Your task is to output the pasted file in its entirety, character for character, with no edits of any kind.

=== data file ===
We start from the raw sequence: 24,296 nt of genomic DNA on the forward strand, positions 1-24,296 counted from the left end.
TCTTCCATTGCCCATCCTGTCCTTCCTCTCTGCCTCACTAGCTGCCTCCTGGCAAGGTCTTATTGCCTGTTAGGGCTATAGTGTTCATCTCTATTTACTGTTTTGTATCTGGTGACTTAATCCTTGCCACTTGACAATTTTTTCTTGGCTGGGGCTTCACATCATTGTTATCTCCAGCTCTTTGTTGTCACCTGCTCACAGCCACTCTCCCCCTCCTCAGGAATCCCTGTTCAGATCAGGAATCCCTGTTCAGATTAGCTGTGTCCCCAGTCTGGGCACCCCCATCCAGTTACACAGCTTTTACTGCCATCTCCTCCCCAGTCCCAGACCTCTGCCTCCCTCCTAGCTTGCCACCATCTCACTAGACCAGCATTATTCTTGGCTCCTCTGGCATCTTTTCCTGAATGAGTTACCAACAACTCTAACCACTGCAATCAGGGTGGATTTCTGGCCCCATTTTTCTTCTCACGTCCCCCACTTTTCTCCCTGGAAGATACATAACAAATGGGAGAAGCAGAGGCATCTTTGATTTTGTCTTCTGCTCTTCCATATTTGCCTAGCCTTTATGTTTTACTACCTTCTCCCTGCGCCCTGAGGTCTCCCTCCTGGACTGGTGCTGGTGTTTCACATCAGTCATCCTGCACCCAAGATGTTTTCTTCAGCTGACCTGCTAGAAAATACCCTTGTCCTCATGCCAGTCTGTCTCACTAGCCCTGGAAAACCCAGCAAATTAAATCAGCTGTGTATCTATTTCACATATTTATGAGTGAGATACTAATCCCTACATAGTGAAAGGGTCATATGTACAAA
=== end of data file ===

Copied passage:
We start from the raw sequence: 24,296 nt of genomic DNA on the forward strand, positions 1-24,296 counted from the left end.
TCTTCCATTGCCCATCCTGTCCTTCCTCTCTGCCTCACTAGCTGCCTCCTGGCAAGGTCTTATTGCCTGTTAGGGCTATAGTGTTCATCTCTATTTACTGTTTTGTATCTGGTGACTTAATCCTTGCCACTTGACAATTTTTTCTTGGCTGGGGCTTCACATCATTGTTATCTCCAGCTCTTTGTTGTCACCTGCTCACAGCCACTCTCCCCCTCCTCAGGAATCCCTGTTCAGATCAGGAATCCCTGTTCAGATTAGCTGTGTCCCCAGTCTGGGCACCCCCATCCAGTTACACAGCTTTTACTGCCATCTCCTCCCCAGTCCCAGACCTCTGCCTCCCTCCTAGCTTGCCACCATCTCACTAGACCAGCATTATTCTTGGCTCCTCTGGCATCTTTTCCTGAATGAGTTACCAACAACTCTAACCACTGCAATCAGGGTGGATTTCTGGCCCCATTTTTCTTCTCACGTCCCCCACTTTTCTCCCTGGAAGATACATAACAAATGGGAGAAGCAGAGGCATCTTTGATTTTGTCTTCTGCTCTTCCATATTTGCCTAGCCTTTATGTTTTACTACCTTCTCCCTGCGCCCTGAGGTCTCCCTCCTGGACTGGTGCTGGTGTTTCACATCAGTCATCCTGCACCCAAGATGTTTTCTTCAGCTGACCTGCTAGAAAATACCCTTGTCCTCATGCCAGTCTGTCTCACTAGCCCTGGAAAACCCAGCAAATTAAATCAGCTGTGTATCTATTTCACATATTTATGAGTGAGATACTAATCCCTACATAGTGAAAGGGTCATATGTACAAA